KM Just down from there. It’s where the old Commonwealth Bank used to be, there’s a nice little curvy building. I used to be on a corner that was quite popular for prostitutes, it was the prostitutes’ corner. And they’d come along and say, you’re ruining our business, could you move along. And I’d say, well look, if you want to have an argument about it. So they’d all put their money in and start arguing about how I wasn’t good for their trade. I said, look, there’s lots more people here. So yes, interesting.
AL And this turned out to be useful when you then went for one of the most competitive jobs in journalism which is a cadetship at the Sydney Morning Herald.
KM Yes, I think they were far more interested in my busking than in my university degree or volunteering at the local radio station. So it’s funny how things that you don’t think might be interesting to other people often are. And I think it was that they thought, well look, if you can do that, you can probably talk to people in journalism.
AL So do you then advise other people who are considering delving into a competitive field such as journalism to do slightly different things in order to stand out?
KM I think so. It’s hard these days to know what people are looking for. I look at some of the graduates that come along and they’ve got about three degrees and they’ve got PhDs and they can speak fluent Chinese. So I think things have changed as to what people are looking for.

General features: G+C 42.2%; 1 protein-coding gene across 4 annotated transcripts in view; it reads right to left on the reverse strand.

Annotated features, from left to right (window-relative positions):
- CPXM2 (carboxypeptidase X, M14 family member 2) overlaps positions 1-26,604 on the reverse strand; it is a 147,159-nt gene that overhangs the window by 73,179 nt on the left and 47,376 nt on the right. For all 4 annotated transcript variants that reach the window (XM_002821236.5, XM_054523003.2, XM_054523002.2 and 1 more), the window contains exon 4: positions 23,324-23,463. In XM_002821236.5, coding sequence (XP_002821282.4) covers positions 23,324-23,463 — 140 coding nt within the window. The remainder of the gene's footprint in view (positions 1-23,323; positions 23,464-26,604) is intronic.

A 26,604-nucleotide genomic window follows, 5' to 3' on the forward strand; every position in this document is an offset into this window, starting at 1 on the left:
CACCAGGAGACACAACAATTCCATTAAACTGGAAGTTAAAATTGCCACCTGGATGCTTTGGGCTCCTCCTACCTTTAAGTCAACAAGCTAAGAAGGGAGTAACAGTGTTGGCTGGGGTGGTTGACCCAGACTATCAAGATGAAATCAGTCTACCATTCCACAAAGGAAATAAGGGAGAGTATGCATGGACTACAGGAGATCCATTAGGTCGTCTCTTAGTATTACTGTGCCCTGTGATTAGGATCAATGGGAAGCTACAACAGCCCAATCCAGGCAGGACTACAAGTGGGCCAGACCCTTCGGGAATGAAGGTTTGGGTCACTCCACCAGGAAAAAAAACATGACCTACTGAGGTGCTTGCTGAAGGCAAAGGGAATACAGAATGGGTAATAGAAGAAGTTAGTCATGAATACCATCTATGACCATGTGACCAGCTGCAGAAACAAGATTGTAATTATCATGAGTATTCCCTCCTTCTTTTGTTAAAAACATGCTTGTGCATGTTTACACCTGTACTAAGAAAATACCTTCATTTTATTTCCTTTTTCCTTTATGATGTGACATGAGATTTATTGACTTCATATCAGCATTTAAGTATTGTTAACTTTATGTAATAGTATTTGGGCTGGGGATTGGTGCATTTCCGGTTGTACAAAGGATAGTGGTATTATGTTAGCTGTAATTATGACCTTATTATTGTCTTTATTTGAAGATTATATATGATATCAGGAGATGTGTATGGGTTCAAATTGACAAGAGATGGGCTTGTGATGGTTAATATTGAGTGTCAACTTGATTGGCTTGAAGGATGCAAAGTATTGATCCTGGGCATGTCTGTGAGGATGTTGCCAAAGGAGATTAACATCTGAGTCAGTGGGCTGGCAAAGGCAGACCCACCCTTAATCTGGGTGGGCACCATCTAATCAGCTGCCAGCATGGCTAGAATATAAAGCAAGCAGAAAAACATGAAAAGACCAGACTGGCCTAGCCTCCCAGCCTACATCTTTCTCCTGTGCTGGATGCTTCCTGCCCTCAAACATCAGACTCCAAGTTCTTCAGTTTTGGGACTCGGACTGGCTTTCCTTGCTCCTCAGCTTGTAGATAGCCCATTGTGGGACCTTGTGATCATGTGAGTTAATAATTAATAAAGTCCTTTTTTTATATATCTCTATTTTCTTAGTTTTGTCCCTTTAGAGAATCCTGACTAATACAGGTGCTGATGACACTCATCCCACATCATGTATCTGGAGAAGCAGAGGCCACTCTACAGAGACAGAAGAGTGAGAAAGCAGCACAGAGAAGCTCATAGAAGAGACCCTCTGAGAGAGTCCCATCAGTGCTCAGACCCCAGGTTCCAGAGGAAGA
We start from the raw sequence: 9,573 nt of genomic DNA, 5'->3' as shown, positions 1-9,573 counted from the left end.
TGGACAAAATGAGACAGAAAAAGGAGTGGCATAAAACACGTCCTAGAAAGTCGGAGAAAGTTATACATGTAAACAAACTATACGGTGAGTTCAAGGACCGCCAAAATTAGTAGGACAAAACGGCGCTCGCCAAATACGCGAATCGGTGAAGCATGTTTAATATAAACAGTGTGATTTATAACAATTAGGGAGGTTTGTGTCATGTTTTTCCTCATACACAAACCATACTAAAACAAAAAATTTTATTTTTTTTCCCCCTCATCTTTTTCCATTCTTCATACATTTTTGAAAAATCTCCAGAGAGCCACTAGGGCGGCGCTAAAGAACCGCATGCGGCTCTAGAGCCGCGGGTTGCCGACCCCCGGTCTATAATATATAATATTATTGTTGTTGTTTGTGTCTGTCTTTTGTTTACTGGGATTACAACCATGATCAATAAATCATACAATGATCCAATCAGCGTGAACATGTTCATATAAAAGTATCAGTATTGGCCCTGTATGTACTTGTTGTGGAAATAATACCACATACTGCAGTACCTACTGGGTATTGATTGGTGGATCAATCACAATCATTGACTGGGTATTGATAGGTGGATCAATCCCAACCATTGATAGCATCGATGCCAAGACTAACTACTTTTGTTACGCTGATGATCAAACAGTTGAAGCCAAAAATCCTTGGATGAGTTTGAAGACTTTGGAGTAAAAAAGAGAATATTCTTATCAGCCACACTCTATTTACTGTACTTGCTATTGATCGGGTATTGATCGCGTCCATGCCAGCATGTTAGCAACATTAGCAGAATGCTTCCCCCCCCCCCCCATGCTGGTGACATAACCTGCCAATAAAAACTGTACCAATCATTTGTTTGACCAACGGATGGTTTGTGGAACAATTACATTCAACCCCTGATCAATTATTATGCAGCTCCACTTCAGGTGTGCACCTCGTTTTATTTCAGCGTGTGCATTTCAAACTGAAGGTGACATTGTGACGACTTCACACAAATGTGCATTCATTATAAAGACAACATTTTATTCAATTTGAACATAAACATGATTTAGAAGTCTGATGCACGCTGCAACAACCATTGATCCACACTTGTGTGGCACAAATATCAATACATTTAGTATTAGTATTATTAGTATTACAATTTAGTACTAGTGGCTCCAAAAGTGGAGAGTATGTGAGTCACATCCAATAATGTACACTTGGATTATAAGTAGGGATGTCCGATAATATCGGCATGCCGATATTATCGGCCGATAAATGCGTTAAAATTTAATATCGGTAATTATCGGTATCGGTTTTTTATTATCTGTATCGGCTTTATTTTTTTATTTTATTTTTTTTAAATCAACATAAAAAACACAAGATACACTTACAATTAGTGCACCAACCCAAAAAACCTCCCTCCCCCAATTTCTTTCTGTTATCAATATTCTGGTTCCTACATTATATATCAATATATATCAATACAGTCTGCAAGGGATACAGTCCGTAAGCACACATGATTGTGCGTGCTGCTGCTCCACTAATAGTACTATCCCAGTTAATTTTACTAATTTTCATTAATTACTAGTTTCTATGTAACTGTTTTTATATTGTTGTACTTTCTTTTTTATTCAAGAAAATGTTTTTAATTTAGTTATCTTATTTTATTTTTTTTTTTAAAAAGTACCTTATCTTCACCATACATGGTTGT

AL And so as you got into journalism you moved into investigative journalism fairly quickly and it wasn’t long before you found yourself covering the wedding of a family member of George Freeman. How did that work out for you?
KM Well, actually that wasn’t as an investigative journalism, that was as… I was actually the social reporter. This was as a cadet. I was a social reporter.
This was at the time when the Herald actually had outposts and there was the Eastern Herald. So I was meant to be chronicling the goings-on of Sydney society, when it was just so boring that I decided that I might pop along to the wedding of one of George Freeman’s relatives. And I thought I was being very funny by saying that perhaps the bridal party was wearing sequins because that was the closest fashion accessory to armour plating.
Well I was then getting death threats from George Freeman and people ringing my house saying, George isn’t happy. And I thought, oh really, so this is… So as a cadet I was on the wrong path.
AL Wow. That is extraordinary. And how long were you at the Herald before you then moved to Four Corners?
KM I had a couple of years at the Herald and the Times on Sunday and then I had a couple of years at Four Corners as a researcher. And I think it was about the week that I arrived, Chris Masters had just done the seminal work on the Moonlight State, which was corruption in the Queensland Police Force. And I seriously thought that I had died and gone to heaven.
And it was really interesting for me doing in-depth stories, actually working for six weeks on the one story, and I found that really rewarding, like being able to get your teeth into something. And I spent most of my working time there working with Paul Maley. I think we did Alan Bond, we did Laurie Connell, and it was an interesting time.
AL And it did seem to me just in reading your accounts of that period, that that’s the stage at which journalism changes in your mind from being a craft to a calling? You speak so lovingly of those periods in cramped quarters in Gore Hill with Chris Masters and Mark Colvin and others.